Portland Trail Blazers (31-26) vs. Golden State Warriors (44-13)
Wednesday, February 14th - 7:30 p.m. PT
Blazers injuries: Jusuf Nurkic (questionable)
Warriors injuries: Draymond Green (questionable), Kevon Looney (questionable), Patrick McCaw (doubtful) Jordan Bell (out)
How to watch on TV: NBCSNW, ESPN
How to stream: YouTube Live TV, Playstation Vue, Hulu Live TV, FuboTV, WatchESPN
Radio: 620 AM
SBN Affiliate: Golden State of Mind
After taking a serious whooping from the surging Utah Jazz, the road doesn’t get any easier for the Portland Trail Blazers as they face the defending champion Golden State Warriors.
The Blazers may be without Jusuf Nurkic, who is battling a series of ailments: lower back soreness, a sore hip, and a strained oblique. Portland will need all the help they can get as the Warriors will likely be close to full strength. Several Warriors role players are banged up, but Draymond Green is expected to play despite missing the last game with a minor finger injury.
This will be the Blazers’ last game for nine days. They pick up the action after the All-Star break on Feb. 23 in a rematch against the Jazz.
What to watch for
Who’s it going to be? The Warriors have three legit No. 1 scoring options and a defensive anchor in Green that also doubles as a triple-double threat. Golden State does a stellar job of not forcing the action and letting one of Steph Curry, Kevin Durant, or Klay Thompson — based on who’s hot — take the reins on offense at various points.
Beautiful ball movement. Golden State racks up more than 30 assists a night, tops in the NBA. Despite Steve Kerr’s protestations that he is struggling to reach his team over the last month, the Warriors are as automatic as it gets when running an offensive set. The Blazers will need to bring their A+ defensive game and do their best to make life difficult by bothering passing lanes and forcing Golden State to take contested shots.
Golden State’s energy level. The Warriors have lost three of their last seven, including a 30-point blowout at the hands of the Utah Jazz and a 20-point loss to the Oklahoma City Thunder. It’s sometimes a challenge for great teams to stay motivated and engaged during the regular season, which is likely why Steve Kerr had various players coach the team during timeouts. Anything to keep the team fired up when they could just as easily be playing out the string until their “real” season begins.
What they’re saying
Brady Klopfer of Golden State of Mind writes that the Warriors are ready to reset over the All-Star break:
Asked about coming out of the break strong, Curry responded that, “Whatever you need to do personally to get your body right, get your mind right, get your spirit right for the post All-Star break journey, the playoff run. Make sure that happens, and hit the ground running on that Thursday.”
Of course, the All-Star break won’t be a break for everyone. Curry, Kevin Durant, Klay Thompson, and Draymond Green will be playing in the game on Sunday, while also having practice on Saturday, and numerous media obligations. Thompson will also be lacing up his Antas on Saturday night in the three-point contest, and Quinn Cook and Damian Jones will be in Sunday’s G-League All-Star Game.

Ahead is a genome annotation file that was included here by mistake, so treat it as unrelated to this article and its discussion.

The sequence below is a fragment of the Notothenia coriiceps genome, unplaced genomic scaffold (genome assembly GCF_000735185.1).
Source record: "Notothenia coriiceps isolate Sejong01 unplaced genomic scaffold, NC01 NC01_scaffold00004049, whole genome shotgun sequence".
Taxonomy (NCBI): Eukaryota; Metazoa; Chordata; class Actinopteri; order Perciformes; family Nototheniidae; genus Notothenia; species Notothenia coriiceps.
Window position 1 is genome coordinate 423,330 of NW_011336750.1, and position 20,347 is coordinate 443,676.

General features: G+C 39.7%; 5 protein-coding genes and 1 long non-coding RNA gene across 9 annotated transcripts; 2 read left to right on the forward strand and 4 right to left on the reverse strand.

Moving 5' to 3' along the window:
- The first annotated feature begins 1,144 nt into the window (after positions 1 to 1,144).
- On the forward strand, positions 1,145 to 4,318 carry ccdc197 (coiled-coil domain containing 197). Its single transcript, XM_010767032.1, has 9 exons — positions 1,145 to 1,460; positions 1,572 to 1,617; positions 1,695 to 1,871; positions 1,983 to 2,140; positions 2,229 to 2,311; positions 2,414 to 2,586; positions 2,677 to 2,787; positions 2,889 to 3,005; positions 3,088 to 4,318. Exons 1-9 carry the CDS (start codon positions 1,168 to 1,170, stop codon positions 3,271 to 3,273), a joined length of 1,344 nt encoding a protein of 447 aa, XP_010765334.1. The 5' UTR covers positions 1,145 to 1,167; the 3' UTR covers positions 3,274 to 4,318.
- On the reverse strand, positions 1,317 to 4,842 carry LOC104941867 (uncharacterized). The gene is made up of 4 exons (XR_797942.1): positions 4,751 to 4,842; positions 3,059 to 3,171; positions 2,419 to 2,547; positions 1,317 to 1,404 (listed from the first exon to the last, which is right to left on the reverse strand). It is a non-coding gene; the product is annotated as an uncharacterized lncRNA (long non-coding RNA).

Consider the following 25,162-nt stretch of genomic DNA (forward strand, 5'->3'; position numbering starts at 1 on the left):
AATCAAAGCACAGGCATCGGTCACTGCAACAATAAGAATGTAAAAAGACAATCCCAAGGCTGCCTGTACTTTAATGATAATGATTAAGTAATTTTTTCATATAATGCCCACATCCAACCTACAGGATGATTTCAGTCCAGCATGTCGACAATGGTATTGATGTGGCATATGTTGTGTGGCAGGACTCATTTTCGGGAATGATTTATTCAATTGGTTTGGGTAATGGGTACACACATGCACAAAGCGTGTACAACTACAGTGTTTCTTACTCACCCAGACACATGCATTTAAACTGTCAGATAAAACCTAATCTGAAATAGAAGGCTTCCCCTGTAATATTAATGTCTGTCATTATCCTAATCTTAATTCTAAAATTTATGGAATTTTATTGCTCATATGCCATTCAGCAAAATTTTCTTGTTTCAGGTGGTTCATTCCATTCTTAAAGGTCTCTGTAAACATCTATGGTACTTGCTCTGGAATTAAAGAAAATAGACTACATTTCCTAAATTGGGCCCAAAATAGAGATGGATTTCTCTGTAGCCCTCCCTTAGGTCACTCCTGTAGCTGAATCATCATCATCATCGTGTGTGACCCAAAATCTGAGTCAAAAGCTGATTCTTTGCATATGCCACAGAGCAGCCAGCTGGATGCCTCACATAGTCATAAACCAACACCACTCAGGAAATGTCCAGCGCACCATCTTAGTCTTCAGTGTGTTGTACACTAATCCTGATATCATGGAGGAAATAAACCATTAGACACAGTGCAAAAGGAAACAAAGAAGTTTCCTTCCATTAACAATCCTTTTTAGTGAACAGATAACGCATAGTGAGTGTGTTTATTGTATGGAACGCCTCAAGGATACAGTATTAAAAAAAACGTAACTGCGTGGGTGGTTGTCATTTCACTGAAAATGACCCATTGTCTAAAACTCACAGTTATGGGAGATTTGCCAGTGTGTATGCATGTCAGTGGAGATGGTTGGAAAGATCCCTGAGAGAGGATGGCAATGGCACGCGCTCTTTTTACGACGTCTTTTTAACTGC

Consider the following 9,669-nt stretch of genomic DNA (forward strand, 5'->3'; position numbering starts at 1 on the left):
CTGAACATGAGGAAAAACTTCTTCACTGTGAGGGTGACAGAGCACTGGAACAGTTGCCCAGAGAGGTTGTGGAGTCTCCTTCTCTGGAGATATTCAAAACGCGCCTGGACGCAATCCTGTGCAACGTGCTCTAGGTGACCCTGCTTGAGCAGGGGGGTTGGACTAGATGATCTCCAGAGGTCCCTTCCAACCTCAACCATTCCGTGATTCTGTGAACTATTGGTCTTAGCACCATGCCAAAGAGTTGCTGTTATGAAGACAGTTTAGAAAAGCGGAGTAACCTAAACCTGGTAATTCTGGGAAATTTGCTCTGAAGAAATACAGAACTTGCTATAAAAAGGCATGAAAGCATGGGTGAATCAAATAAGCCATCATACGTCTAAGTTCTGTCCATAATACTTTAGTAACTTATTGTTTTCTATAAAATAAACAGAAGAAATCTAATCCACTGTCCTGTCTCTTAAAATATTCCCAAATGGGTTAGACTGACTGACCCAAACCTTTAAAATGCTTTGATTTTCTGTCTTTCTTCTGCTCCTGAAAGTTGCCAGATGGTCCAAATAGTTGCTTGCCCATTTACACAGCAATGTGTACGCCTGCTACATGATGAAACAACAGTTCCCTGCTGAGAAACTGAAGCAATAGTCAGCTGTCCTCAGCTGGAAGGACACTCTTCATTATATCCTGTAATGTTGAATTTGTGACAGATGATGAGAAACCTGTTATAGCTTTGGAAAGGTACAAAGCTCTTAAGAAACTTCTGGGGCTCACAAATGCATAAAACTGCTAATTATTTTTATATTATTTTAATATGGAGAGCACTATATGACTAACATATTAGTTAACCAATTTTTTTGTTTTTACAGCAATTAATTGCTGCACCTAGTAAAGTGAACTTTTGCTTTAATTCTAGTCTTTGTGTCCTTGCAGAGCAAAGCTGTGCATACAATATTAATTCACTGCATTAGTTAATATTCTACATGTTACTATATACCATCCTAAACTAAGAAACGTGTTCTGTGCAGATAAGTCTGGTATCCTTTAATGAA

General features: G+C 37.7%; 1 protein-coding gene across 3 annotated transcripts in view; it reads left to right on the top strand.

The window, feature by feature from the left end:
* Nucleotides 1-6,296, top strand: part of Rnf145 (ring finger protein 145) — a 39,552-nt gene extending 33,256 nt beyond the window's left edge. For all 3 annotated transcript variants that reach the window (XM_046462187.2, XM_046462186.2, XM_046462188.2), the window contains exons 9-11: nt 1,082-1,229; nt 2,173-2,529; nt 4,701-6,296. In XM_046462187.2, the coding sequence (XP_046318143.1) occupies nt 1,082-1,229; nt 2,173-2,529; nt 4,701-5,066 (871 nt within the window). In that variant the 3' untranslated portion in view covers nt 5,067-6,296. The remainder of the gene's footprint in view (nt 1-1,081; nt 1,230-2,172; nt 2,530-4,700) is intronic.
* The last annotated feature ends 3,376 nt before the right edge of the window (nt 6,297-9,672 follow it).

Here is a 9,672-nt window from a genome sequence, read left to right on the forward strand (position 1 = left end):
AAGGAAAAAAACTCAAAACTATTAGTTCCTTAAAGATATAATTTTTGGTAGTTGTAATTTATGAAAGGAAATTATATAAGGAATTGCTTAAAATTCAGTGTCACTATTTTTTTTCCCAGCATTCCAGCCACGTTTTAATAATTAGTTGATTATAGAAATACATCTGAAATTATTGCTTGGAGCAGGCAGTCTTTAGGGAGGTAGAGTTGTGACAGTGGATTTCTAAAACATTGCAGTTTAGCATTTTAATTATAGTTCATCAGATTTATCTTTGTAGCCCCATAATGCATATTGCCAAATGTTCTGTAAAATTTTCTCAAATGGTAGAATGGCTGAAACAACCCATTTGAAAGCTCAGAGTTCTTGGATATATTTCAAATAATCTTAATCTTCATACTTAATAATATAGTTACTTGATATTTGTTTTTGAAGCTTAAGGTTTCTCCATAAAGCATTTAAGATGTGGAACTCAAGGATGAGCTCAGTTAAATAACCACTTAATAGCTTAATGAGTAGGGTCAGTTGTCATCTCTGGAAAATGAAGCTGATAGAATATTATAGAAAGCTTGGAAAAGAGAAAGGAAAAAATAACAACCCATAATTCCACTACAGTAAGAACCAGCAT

ESPN’s Chris Haynes detailed Kerr’s use of players as coaches during Monday’s win:
Golden State (44-13) has won three in a row but had previously dropped three of four contests. Kerr said his guys needed to hear a new voice.
”I told them the other night after the last game [on Saturday] that we were going to do it,” Kerr said. “It’s their team. I think that’s one of the first things you have to consider as a coach. It’s not your team, it’s not [general manager] Bob Myers’ team, it’s not [owner] Joe Lacob’s team -- although I’m not going to tell Joe that.
”It’s the players’ team, and they have to take ownership of it. And as coaches, our job is to nudge them in the right direction, guide them, but we don’t control them. They determine their own fate and I don’t feel like we focused well at all the last month, and it just seemed like the right thing to do. I thought they communicated really well together and drew up some nice plays, and it was a good night for the guys.”
The Ringer’s Jonathan Tjarks discusses Kevin Durant’s Defensive Player of the Year candidacy:
He is a 3 who can slide up to the 1 as easily as he can slide down to the 5. He can bang with the biggest players, contest the shots of the longest, and stay in front of the fastest. Even in a league full of some of the best athletes in the world, Durant has unique physical gifts. There’s nothing he can’t do on a basketball court. One of the most unguardable players in the NBA might also be its most gifted defender.
The most striking part of Durant’s defensive transformation is his shot-blocking. He has become an elite rim protector. After never averaging more than 1.3 blocks a game in nine seasons with the Thunder/SuperSonics franchise, he’s no. 4 in the NBA this season at 1.9. Opposing players shoot a lower field goal percentage at the rim against Durant (57.9 percent) than high-level interior defenders like Steven Adams, Clint Capela, and Myles Turner. No shot is safe when he is on the floor, no matter where it is taken. There’s almost nothing an offensive player can do when Durant is hunting them down at the end of a possession. According to the tracking numbers at Synergy Sports, he has guarded 67 shots taken with fewer than four seconds left on the shot clock this season and allowed only 24 points.